“Can I help you?” Danny asked.
I looked at the person who posed the question. Despite my mouth starting to automatically say “No, thanks” my brain did one of those things where it seems to be able to pause time as a stream of thought is processed in a nanosecond.
Did I actually need help?
There was no price information box of pumpkins waiting to be defaced. Maybe the opposite of defaced is more accurate, as they were designed for having faces carved onto them. Anyway, they didn’t have a price on them, and there’s only so much I’m willing to pay for an imperfect pumpkin I plan to vandalise. So, yes, I did need help. But did I think Danny would be able to assist?
Danny (I don’t know if that’s his real name, but he looks like a Danny) has Down’s Syndrome. Every week, at some point on our shopping trip, he’ll appear at our side and ask, “Can I help you?” And every week we answer “No, thanks” because we don’t need assistance. We know what we want and where it is.
But this time I did need help … and yet I nearly automatically answered no. The more reasoned part off my brain instantly called me out on this.
“Why were you going to say no?” it asked, accusingly.
“I don’t know,” the hasty section answered, somewhat sheepishly.
“I think you do know. I think you know exactly why,” Mr. Reason wasn’t letting me off the ropes.
And he was right. I was going to say no simply because Danny had Down’s Syndrome and I subconsciously assumed he might not be able to help me. It was prejudice, pure and simple, and I was ashamed at the thought.
Danny looked at me, waiting for an answer. The nanosecond was up.
“Yes,” I said. “As a matter of fact, you can. There’s no price on these pumpkins. Do you know how much they cost?”
Danny looked at the box of pumpkins for a few moments.
“Hmm, no I don’t,” he wandered around the box, checking labels I’d already checked. “No price, here. No, that’s not a price tag.” He scratched his head an looked at me. “There’s no price on them.”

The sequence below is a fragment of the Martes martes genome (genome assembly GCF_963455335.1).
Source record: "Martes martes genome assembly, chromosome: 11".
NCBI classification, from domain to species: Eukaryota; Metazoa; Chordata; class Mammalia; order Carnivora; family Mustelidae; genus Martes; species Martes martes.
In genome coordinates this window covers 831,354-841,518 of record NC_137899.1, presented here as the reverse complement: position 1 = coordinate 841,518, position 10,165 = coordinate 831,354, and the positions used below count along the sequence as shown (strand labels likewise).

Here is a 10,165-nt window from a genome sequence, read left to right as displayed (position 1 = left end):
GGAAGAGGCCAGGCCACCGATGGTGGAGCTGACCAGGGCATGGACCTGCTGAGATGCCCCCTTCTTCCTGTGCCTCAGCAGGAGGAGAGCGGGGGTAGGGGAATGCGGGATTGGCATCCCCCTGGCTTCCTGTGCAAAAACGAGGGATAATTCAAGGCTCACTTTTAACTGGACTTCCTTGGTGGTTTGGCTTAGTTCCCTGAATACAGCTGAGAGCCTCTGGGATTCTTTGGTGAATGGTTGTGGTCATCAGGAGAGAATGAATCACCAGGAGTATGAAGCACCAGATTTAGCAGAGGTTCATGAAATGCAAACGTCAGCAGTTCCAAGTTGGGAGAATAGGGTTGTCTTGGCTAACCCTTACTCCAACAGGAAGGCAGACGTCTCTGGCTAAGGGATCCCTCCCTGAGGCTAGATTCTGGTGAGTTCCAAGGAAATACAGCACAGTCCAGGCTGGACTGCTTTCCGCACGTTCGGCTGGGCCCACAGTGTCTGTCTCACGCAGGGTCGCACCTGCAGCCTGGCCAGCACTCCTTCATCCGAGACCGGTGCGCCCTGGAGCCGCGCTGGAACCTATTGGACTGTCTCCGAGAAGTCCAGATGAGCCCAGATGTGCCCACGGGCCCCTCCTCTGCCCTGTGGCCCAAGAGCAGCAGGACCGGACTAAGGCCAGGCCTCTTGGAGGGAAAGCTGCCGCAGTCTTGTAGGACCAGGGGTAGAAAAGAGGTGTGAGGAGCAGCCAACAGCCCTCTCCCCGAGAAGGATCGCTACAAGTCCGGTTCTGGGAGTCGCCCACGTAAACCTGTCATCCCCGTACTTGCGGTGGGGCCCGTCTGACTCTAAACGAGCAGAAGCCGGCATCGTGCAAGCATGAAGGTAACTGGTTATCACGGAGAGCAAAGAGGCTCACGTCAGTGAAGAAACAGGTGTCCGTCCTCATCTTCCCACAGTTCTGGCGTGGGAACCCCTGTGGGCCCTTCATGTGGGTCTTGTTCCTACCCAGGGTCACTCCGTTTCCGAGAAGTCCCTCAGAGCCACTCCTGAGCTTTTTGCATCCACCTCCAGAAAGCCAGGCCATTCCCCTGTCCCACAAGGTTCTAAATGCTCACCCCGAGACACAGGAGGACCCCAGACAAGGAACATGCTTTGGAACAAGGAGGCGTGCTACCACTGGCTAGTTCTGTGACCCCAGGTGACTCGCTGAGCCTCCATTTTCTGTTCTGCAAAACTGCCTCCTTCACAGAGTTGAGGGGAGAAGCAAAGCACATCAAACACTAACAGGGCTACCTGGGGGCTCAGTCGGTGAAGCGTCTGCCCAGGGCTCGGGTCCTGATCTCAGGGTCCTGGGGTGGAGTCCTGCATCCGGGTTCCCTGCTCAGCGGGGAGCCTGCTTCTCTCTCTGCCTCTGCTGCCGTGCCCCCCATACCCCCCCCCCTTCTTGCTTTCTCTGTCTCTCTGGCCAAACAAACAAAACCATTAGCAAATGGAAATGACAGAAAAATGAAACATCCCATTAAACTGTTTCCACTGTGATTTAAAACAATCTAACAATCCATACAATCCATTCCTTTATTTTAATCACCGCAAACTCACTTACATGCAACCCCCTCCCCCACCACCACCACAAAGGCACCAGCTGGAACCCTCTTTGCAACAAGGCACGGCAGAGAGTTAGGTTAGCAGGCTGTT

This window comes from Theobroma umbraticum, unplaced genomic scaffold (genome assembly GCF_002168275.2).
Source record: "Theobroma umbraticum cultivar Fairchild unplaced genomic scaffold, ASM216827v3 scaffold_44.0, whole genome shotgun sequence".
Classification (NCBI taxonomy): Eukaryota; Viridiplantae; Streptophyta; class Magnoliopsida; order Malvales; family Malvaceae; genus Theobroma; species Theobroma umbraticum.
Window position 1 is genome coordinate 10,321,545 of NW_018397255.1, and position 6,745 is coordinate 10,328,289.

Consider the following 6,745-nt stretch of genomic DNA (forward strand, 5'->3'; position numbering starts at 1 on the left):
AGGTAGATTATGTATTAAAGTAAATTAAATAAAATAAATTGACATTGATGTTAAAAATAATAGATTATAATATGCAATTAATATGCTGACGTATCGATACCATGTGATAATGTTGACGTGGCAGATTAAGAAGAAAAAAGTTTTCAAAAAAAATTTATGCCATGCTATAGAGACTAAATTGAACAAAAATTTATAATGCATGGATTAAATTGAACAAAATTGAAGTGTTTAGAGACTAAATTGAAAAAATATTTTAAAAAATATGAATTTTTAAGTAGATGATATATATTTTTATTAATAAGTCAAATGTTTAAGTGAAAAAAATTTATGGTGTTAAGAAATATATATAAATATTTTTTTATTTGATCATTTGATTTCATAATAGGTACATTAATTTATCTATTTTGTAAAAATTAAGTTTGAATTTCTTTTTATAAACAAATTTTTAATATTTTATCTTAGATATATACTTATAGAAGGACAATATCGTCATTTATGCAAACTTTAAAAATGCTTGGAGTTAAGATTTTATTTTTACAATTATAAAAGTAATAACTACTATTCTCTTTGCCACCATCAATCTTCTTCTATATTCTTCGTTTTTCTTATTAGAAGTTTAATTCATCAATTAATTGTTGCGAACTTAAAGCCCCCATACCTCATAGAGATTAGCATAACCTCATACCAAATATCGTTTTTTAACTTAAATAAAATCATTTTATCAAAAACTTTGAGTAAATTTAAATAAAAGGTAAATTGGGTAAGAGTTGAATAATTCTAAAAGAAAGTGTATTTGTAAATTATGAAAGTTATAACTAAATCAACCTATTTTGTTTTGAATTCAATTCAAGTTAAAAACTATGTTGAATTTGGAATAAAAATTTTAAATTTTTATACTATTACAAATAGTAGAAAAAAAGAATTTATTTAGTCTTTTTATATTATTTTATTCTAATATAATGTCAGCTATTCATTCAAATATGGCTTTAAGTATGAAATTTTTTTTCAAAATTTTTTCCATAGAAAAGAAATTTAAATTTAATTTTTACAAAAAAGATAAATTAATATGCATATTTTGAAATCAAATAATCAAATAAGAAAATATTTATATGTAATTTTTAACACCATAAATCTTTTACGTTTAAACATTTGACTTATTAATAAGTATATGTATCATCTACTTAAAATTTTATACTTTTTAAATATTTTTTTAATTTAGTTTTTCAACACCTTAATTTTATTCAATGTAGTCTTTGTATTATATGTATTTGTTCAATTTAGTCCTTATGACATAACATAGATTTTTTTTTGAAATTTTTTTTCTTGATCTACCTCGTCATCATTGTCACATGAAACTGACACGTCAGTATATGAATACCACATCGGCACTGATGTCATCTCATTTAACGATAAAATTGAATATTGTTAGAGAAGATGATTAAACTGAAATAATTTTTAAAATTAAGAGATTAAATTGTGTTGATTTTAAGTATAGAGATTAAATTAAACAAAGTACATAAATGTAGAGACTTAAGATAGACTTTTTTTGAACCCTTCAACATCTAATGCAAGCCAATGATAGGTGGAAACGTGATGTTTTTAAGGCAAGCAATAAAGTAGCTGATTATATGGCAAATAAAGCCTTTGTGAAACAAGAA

“That’s okay, thanks,” I started to walk away. Danny hadn’t been able to help me.
“Wait,” he called me back, then shouted. “MAVIS.”
A woman wearing a net cap appeared from behind the bakery counter.
“Mavis, do you know how much these pumpkins are?”
Mavis didn’t know either. She and Danny then started talking about how strange it was there was no price tag.
Another member of staff appeared, but this one had a phaser in her hand.
“There’s no prices on these pumpkins, Melanie,” Danny told her. “Do you know how much they are?”
Now there was a small crowd of us around the pumpkins, and other shoppers were peering in our direction, wondering what was so interesting.
“Two quid,” Melanie answered confidently. “I bought one myself a couple of days ago. But I can check anyway.”
She pointed the phaser at the pumpkins. “Yes, two pounds each.”
“They’re two pounds,” Danny turned to me and repeated the price.
“Brilliant,” I smiled. “In that case I’ll take one. Thanks for finding out for me.”
“You’re welcome,” Danny beamed.
It might have involved half the staff in the shop, but he had indeed found out the price. I was still ashamed and annoyed at myself for hesitating to seek his assistance, even if it had only been for a fleeting moment.
The following week I stood scanning the world food aisle, looking for an ingredient for a new recipe we were going to try. It wasn’t anywhere to be seen on the shelves.
“Can I help you?” a familiar voice asked.
“You don’t happen to know where I can find Holy Moly Smoky Red Pepper & Tomato Salsa?”
Danny probably won’t ask if he can help me again. Then again, he probably will.